Invalid Contracts Can Cost Your Business
Back in the day, many deals were made based on nothing more than a handshake. While you may still do business with a friend or family member without drawing up formal paperwork, having a valid written agreement in place can mean the difference between a project completed on time and a messy legal dispute that can put your business on hold for months.
Elements of a Valid Contract
While some contracts run thousands of pages long, and are stuffed with complex legalese, there are actually only five basic elements to a valid written contract: parties, promise, time limit or deadline, consideration, and signatures.
- Parties: Persons or entities entering into a legal agreement.
- Promise: Actual goods or services being produced or delivered.
- Time Limit or Deadline: Period covered by the contract, or the end date of the agreement.
- Consideration: Payment or remuneration by one party to the other.
- Signatures: Provided by all parties to the contract or their authorized representatives.
Written agreements must include all five elements to count as a valid contract. However, it is possible for an agreement to include all five of the elements listed above and still be invalid.
Reasons for Contract Invalidation
One of the most common reasons a contract is invalidated is because one or more parties is not eligible to enter into a legal agreement. For instance, minors are usually not eligible parties to a contract. Someone attempting to sell property that he or she does not own free and clear is almost never eligible to enter into a contract.
Another common reason for contracts to be ruled invalid is because the promise—the basis for the agreement—is invalid. For instance, contracts for illegal acts are never valid. Likewise, contracts based on fraud or misrepresentation are also invalid, as well as frequent targets for adverse legal action.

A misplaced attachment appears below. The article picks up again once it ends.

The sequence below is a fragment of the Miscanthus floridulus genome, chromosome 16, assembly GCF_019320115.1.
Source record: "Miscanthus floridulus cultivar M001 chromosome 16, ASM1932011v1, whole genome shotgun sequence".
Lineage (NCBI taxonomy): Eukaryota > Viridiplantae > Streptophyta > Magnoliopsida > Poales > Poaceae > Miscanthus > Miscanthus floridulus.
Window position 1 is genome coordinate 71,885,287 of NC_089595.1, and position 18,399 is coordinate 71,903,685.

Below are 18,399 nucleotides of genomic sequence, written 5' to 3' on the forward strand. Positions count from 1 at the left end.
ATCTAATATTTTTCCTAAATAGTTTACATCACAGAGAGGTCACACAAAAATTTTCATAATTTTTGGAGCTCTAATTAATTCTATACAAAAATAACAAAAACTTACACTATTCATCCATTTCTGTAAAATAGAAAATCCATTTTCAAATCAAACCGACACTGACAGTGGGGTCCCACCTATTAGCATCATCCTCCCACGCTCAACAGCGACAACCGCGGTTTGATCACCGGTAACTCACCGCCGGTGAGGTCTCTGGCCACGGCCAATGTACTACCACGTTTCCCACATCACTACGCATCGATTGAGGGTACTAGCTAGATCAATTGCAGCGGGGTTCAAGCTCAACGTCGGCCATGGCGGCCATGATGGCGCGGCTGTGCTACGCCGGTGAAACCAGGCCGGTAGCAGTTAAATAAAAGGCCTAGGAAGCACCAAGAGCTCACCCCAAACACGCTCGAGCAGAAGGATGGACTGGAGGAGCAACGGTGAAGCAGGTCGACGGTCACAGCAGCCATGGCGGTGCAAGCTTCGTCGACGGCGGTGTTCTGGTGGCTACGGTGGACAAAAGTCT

Potential Drawbacks of Oral Contracts
Many people mistakenly believe that oral contracts are automatically invalid. However, many oral contracts are perfectly valid. The problem with oral contracts is that they are often unenforceable. The signatures on a written contract provide proof that the parties have entered a legally binding agreement. With an oral contract, there are no signatures, which makes it more difficult (but not impossible) to establish proof of a binding legal agreement.
Leave It to the Professionals
While it’s probably OK to hire your neighbor’s teenager to mow your lawn without a written contract, for interactions involving your company, it’s highly advisable to have a written agreement. Working with professional attorneys like those at Law 4 Small Business, can ensure that your company’s agreements are both legally valid and enforceable. Give us a call today.